The strongest message that came to the fore at this meeting with 9000 participants was the need for humanitarian aid to approach the local. In this meeting, it was agreed to transfer more capacity and resources to local actors for disaster preparedness, risk reduction, and humanitarian aid work. The event's achievement was the 'Grand Bargain' agreement, which is translated into Turkish as the 'Büyük Uzlaşma'. In its 51 articles of 10 headings, the consensus proclaimed the principles of delivering humanitarian aid with more flexible, more local, more people-oriented, and less bureaucratic point-blank moves.
With this compromise, which we can call a 'reform',
- greater transparency in the humanitarian chain,
- transferring global funds to local actors,
- investment in the leadership and capacities of local stakeholders,
- stretching donor rules on access to grants,
- reducing the reporting burden,
- long-term (multi-year) granting of funds,
- increase in cash assistance programs and
- commitments were made on the integration of humanitarian aid and development and peace-supporting funds.
To date, this commitment has been signed by 63 institutions, including donors, UN agencies, and international NGOs. Of course, it was not a coincidence that the Summit was held in Istanbul. Carrying the weight of the refugee crisis on its shoulders, Turkey is one of the actors that need to keep pace with and even guide this reform in humanitarian aid.
On-site solution, local solution
This is exactly why the Localization Advocacy Group in Turkey was born to respond to the reform needs of the humanitarian aid system. There are 24 local and national NGOs in the group that progresses with the initiative of the Support to Life Association, the Human Resource Development Foundation (İKGV), and the Civil Society Development Center (STGM). The Localization Advocacy Group, which meets every two weeks, sets targets, and develops strategies for the localization of humanitarian aid in Turkey.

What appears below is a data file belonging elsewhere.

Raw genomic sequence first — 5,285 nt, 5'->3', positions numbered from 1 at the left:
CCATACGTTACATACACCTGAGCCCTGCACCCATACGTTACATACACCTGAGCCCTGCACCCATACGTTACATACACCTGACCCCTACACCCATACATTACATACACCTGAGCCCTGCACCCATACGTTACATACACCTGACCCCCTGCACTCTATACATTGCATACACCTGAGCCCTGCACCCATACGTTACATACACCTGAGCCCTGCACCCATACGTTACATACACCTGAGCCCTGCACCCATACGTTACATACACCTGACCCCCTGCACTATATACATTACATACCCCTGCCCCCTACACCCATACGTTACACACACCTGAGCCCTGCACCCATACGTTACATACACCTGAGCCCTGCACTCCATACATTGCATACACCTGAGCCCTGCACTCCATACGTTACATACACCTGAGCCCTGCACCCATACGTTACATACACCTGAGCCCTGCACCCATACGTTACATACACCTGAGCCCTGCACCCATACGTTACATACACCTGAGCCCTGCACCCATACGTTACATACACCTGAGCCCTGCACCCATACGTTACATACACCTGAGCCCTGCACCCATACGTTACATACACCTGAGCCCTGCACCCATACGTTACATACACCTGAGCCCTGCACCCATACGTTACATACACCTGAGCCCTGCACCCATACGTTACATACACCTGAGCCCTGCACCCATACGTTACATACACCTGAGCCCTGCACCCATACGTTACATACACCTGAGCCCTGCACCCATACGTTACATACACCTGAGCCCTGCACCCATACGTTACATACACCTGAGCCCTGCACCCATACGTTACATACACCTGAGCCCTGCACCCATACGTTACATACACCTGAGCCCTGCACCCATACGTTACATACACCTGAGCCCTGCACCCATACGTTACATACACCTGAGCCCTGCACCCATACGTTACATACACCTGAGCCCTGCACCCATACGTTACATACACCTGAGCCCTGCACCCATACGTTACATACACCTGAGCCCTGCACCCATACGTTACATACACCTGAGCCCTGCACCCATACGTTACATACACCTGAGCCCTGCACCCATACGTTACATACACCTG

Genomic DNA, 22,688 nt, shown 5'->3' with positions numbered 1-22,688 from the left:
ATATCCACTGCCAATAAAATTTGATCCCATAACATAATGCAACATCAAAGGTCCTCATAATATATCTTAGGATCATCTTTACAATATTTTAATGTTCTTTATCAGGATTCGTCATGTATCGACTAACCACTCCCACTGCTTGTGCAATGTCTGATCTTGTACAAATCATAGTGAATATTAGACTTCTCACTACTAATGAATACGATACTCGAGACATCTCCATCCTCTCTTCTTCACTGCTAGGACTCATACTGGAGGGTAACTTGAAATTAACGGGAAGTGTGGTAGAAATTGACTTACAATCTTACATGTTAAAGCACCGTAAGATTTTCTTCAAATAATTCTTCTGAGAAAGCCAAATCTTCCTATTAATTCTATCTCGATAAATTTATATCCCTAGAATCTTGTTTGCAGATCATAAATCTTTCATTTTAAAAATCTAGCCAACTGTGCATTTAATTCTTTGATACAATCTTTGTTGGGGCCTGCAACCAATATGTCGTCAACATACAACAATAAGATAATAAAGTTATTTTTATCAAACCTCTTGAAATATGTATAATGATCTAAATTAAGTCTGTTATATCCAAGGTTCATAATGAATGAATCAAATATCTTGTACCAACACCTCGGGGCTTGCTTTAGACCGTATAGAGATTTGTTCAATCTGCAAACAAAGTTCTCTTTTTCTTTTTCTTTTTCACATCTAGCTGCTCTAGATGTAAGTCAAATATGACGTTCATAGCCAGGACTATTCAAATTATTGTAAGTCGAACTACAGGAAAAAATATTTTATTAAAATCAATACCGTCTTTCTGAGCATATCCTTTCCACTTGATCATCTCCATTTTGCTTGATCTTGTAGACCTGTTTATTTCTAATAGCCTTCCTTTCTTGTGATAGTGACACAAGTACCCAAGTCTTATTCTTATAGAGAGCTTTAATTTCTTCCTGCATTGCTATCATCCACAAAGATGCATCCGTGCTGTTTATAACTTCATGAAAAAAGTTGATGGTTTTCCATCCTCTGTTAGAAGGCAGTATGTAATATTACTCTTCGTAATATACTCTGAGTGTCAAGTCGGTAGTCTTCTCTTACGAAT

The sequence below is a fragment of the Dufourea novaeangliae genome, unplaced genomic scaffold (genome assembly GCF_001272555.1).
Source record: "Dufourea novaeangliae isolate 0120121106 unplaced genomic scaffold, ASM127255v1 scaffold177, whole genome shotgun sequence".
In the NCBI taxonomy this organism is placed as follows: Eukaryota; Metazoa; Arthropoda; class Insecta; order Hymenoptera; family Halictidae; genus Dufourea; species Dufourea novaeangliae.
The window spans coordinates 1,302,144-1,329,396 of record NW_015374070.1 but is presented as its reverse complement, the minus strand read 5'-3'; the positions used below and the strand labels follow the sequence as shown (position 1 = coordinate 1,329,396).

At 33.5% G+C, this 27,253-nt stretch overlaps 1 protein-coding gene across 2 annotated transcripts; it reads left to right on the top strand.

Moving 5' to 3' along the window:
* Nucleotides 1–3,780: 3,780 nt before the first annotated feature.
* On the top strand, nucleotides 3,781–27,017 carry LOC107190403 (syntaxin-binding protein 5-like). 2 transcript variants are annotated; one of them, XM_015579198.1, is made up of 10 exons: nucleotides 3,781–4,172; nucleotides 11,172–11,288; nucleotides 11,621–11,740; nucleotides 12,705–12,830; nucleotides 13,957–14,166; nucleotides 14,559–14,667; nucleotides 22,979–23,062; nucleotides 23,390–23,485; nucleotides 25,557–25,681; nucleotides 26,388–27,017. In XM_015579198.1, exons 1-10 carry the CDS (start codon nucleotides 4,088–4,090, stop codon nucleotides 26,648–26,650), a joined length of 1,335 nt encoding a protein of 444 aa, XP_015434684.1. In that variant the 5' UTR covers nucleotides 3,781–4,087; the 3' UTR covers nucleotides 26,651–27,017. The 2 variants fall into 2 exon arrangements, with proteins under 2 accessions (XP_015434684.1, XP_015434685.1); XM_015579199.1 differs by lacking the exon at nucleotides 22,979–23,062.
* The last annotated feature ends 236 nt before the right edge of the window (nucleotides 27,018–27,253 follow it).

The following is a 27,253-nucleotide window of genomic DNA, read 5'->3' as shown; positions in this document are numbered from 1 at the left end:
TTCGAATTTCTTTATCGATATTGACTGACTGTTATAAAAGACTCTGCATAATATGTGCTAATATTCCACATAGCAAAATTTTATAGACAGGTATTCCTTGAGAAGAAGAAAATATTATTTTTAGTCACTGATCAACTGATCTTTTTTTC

As the Localization Advocacy Group, we
- strengthen the organization at the local level,
- supporting the development of refugee associations and making their voices heard,
- To increase the quality cooperation of international humanitarian aid actors with local NGOs,
- to support more humanitarian funds to reach local governments and NGOs,
- encouraging the cooperation of public institutions with local NGOs,
- invite local governments to further humanitarian work,
- and donors to give more initiative to local governments and NGOs in the management of funds.
- The principle that will save humanitarian aid from being centralized and dispersed by a centrifugal force that will distract from its goals seems to be 'localization' today. We can learn about a problem best from those who experience it; So how can we argue that the most viable, most effective, fastest, and most economical solution will not come from the same person who needs healing the most? All we know is in our pocket; now, we should at least give it an ear, be a voice and support it.
The term forced migration is used as a general, unframed term covering many forms of displacement or involuntary displacement across international borders or within their country. For example, people displaced by environmental disasters, conflict, famine or large-scale development projects may be forced to migrate.
The concept of refugee is defined and protected by international law. Refugees; Persecution, conflict, attack or other situations that seriously disturb the peace of the community, are people who are outside the country of origin and as a result seek international protection.
The word immigrant, on the other hand, can also include those who migrate for economic reasons or not, unlike refugees; At the international level, there is no single legal definition. Some policy makers, international institutions and media organizations perceive and use the word as a collective term that includes both immigrants and refugees. For this reason, both are used in the text.
Retrieved from UNHCR (March 2016), https://www.unhcr.org/cy/wp-content/uploads/sites/41/2018/02/UNHCR_Refugee_or_Migrant_TR.pdf.